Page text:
According to inside reports, the total federal and provincial budget deficit for 2011-12 is estimated to be Rs 950 billion, or 5.3 percent of GDP. Although the budget deficit has been increasing over the years, this figure is the biggest ever in Pakistan’s economic history and, judging by this trend, it will cross the one trillion rupee mark the coming year. The government hopes to finance this gap between revenue and expenses through borrowing from external and internal sources. How this will come about without causing further inflation and damage to the economy is a mystery. The IMF is not convinced that the deficit could be curtailed to this level, given the devastation caused by floods last year, instability and flight of capital due to terrorism, power shortages and the general unhealthy state of the economy. The IMF has refused to grant Pakistan the next installment of the loan package agreed upon with this government for its failure to implement measures that were part of the agreement. It could be surmised that Pakistan will pledge some more of its sovereignty to convince the IMF to grant the much needed financial support. As far as domestic borrowing is concerned, Pakistan has undergone a steep rise in core inflation due to excessive government borrowing to meet its expenditures.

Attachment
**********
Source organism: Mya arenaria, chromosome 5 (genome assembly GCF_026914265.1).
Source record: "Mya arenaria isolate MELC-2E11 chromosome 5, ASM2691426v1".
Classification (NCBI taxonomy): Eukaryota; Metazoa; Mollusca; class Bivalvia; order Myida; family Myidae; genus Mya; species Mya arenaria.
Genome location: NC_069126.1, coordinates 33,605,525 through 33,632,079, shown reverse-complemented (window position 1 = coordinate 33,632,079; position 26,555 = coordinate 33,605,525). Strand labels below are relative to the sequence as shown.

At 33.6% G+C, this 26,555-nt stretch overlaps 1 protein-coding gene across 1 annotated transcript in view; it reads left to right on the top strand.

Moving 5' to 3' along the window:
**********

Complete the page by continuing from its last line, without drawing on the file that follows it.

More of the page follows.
More of such borrowing is likely to further burden the consumers. The signs are that Pakistan is going to be in real trouble in the near future.One can imagine the political ramifications of this situation for the government, which has already lost popular support. Power outages coupled with unbearable levels of inflation may induce a spontaneous outburst of mass protest, which will destabilise the political system even if it fails to dislodge the government. The fact of the matter is that as long as Pakistan avoids reconciling its foreign and strategic policies with the demands of today’s world, it will continue to need an inflated defence budget and at the same time face terrorism that has ruined its economy. With the current set of foreign and strategic policies, no economic measure, however ingenious, is going to bear fruit. The country’s managers continue to pass the burden on to the backs of the people. A small incident might prove to be the last straw on the camel’s back and then the powers that be will be in deep trouble. – Dailytimes